This is one of the scenic beautiful beaches on Mallorca. There are two beach areas. One is a sandy platform protected by rocks, the other is a sandy beach area, which becomes rocky at the waterline at low tide. The sea floor is rocky, too - bring some kind of water shoes if you want to go in the water. It's a good beach for snorkeling, although the waves can be too rough sometimes.
Cala Banyalbufar is located on the northwest coast of Mallorca, near the town of the same name. Bring food and snacks and sunscreen, as there's no place to buy anything.
9. Sant Elm
This charming beachside village offers mountain views behind it and a cool view of an uninhabited island (Sa Dragonera) just in front of the Blue Flag-certified beach.
The town has two main beach areas: the larger one is called Sa Platja G. It can be quite busy during summer months, but you have a lot of services and amenities, like sun loungers and umbrellas available for rent.
As its name implies, Cala Petita is the town's smaller beach and better for children and families, as the water is shallow for a long distance out from shore. For day trippers, both are close to the town's main parking area.
Sant Elm's close proximity to the mountains means it's also a popular spot for both cyclists and hikers. It's about 10 minutes from the town of Andratx and less than an hour's drive from Palma.
10. Cala Barques
One of the island's Blue Flag beaches, Cala Barques is in the town of Cala San Vicente. The beach area is fronted by a fairly large bay with bright turquoise water, usually populated by a few dozen boats.
There are hotels and resorts along the beach, and the large beach area means it never gets very crowded. The wide beach is bookended by mountains on either side.
There are water sports rentals and also sun loungers and umbrellas available for rent. There's a good balance here between a nice beach area and reasonable beachfront development.
When you're finished enjoying the beach, spend some time exploring the nearby Hypogeum of Cala San Vicente, a Bronze Age cave temple.
11. Es Trenc
Es Trenc is one of the island's most beautiful beaches, as it's huge, long, wide, and flat with calm water, yet it remains virtually free of development. The majority of the 11-kilometer beach is part of a nature reserve, and it's always possible to find your own private space, even on the busiest of holiday weekends.
No water sports are here, just a few boats moored offshore. There are a few cafés and snack stands along the beach. Es Trenc has no hotels or accommodations - you can find those in the resort of Colonia Sant Jordi to the south or the town of Sa Rapita to the north.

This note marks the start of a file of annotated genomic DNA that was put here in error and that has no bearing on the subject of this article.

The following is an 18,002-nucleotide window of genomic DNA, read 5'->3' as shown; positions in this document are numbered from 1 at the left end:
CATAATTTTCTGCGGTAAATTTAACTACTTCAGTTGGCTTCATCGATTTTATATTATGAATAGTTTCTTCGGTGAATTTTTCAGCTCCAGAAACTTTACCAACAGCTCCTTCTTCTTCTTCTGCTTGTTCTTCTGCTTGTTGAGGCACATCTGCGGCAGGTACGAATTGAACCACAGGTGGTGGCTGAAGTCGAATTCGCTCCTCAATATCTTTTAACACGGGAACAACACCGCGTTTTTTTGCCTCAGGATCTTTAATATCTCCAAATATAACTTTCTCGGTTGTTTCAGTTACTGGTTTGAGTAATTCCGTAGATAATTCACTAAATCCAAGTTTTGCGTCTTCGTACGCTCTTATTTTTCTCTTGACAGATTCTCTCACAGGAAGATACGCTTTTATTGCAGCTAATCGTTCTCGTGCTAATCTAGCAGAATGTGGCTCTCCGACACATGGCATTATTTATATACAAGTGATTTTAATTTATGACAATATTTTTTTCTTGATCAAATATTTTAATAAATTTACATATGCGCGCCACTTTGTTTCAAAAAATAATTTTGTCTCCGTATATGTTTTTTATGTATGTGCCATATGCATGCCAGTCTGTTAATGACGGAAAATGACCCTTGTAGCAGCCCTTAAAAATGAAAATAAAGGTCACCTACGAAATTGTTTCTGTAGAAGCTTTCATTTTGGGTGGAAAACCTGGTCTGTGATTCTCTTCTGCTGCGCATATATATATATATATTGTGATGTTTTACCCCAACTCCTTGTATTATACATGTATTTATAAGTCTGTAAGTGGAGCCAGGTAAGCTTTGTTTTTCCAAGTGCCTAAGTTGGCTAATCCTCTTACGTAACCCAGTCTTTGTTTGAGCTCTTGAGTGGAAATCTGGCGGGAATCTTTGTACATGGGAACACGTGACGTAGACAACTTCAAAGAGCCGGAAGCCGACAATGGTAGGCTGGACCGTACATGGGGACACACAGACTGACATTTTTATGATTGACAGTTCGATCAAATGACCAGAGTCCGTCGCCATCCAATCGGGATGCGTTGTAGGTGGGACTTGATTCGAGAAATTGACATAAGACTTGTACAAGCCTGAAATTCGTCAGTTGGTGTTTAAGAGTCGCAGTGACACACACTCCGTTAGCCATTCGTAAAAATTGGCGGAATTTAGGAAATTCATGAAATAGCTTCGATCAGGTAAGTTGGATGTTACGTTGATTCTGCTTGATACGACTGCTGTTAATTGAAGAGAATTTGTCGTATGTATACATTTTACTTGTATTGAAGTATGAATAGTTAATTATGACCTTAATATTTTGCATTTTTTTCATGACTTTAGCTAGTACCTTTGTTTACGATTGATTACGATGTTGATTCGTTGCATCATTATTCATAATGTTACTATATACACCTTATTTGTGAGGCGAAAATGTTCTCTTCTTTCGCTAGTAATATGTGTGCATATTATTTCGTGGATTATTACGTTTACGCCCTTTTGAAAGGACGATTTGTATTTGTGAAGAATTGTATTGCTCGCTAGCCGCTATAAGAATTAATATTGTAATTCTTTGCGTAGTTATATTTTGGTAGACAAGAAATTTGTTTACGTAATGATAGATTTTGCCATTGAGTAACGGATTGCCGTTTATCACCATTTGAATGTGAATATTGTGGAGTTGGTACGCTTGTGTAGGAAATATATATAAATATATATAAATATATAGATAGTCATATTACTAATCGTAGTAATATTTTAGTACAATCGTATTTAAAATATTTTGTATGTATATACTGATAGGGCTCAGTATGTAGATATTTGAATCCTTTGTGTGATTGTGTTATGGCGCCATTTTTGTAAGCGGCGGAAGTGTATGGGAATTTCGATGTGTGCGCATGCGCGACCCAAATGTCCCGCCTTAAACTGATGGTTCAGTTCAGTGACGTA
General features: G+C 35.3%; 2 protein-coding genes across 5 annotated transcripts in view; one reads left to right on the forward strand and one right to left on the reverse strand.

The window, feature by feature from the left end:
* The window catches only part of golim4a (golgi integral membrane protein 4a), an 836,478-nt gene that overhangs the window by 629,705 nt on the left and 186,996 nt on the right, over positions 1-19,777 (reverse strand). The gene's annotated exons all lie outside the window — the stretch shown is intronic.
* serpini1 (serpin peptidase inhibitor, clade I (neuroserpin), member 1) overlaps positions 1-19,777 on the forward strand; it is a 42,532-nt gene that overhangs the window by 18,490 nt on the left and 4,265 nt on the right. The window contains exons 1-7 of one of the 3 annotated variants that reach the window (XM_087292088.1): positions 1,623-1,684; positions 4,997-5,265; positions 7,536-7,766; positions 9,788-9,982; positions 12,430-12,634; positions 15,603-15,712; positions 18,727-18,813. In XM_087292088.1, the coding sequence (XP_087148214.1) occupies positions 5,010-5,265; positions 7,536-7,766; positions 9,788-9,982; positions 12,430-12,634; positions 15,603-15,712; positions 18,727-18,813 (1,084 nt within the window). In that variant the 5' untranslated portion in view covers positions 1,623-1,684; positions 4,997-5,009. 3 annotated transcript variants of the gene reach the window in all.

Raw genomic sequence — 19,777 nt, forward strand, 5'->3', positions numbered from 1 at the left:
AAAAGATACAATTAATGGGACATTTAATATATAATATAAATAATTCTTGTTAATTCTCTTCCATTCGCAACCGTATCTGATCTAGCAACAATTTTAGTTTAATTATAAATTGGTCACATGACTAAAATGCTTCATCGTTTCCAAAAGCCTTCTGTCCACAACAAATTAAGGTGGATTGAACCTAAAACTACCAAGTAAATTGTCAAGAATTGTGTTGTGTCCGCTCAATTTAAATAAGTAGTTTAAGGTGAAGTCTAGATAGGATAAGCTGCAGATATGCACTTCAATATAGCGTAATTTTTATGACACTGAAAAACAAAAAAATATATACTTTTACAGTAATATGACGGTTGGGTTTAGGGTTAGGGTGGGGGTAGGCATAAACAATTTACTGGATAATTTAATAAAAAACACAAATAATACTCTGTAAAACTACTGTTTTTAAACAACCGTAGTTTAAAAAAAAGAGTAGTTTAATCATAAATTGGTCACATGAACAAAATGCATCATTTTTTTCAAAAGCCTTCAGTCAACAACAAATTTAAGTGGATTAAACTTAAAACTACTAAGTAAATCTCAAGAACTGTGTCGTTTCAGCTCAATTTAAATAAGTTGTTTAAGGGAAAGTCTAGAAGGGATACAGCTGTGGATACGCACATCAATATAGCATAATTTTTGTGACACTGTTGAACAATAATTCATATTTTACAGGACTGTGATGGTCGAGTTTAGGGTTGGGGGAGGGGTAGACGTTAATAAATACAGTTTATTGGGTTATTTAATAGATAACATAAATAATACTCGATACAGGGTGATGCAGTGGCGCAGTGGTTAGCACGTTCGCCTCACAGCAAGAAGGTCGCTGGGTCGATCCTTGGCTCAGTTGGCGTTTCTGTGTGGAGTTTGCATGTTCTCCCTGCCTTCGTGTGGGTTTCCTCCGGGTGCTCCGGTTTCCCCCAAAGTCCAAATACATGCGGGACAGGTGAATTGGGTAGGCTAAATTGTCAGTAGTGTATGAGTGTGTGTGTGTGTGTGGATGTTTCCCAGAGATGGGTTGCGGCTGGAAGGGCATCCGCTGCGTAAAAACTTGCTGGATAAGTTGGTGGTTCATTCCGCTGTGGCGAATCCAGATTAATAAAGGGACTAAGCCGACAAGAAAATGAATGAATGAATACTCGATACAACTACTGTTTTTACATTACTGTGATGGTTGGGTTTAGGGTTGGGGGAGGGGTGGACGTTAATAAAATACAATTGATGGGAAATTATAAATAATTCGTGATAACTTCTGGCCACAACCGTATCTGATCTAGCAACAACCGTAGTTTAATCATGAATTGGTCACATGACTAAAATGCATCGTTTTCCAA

Foodies should explore the Salinas de Es Trenc works, behind the beach, where the famous fleur de sel sea salt is harvested. Es Trenc is near the town of Campos on Mallorca's southern coast.
12. C'an Pastilla
This stretch of fine-sand beach is a good big beach near Palma de Mallorca. Skip the crowded, in-town beaches and drive a bit out of the city center for a better experience. This beach isn't far from the airport and offers the full range of amenities - lots of bathrooms, snack stands and cafés, a range of water sports options and rentals, sun loungers, umbrellas.
The beach is wide, flat, and gently curving, with a paved beachfront promenade lined with shops. The water is shallow and gentle, making it a great beach for families and kids - it's also near both Aquapark El Arenal and Palma Aquarium. Even parking at C'an Pastilla is easy to find on the streets near the beach.
13. Cala de ses Penyes Roges
El Toro is a small seaport turned resort, and its Cala de ses Penyes Roges is a great beach to visit near Palma. It's got a different vibe than many of the island's resort areas, as it's mainly apartments with a few hotels. Those apartments are mostly owned by British and European expats, who spend winters here.
The beach is large and not too wide but long and curving. The area is surrounded by large red rock walls on one side, which is why it's called the beach of the red rocks. You've got fine, golden sand and gentle waves due to a jetty in the marina that blocks the bay. There are showers and restrooms and a lifeguard but no sun loungers or umbrellas to rent.
El Toro is also home to Port Adriano, the largest marina on Mallorca. Aside from lots of yachts, the area is home to an entertainment zone with concerts and other things to do.
14. Cala Torta
One of Mallorca's best secluded beaches is Cala Torta, on the northwest tip of the island near the town of Arta. The beach is at the end of an unpaved road but worth the effort to get to. It's a natural, secluded beach with no development other than a single snack stand. You won't find showers or toilets here.
The beach has bright, fine white sand, with rocks on one side and sand dunes on the other. There's really no services and no water sports at Cala Torta, other than people snorkeling (it's a great place to do it). You can also scuba dive in the bay. The warm, calm water is shades of turquoise and deep blue, depending on the bottom surface (sand or rock).
The nearby historic town of Arta is a fun place to visit, especially on Tuesdays, which is market day.
15. Es Caragol
Located near the island's southernmost point, Es Caragol may be its most secluded beach. It takes about 30 to 40 minutes to walk here from the car park area, but it's a seriously beautiful stretch of fine white-sand beach with shallow, crystal-clear turquoise water lapping at it. It really looks and feels like a giant swimming pool. There is a huge area of warm, shallow water, perfect for wading and playing.
Es Caragol beach is really unspoiled, but that means there are no toilets, services, or shops of any kind, so bring you own food and water (and sunscreen).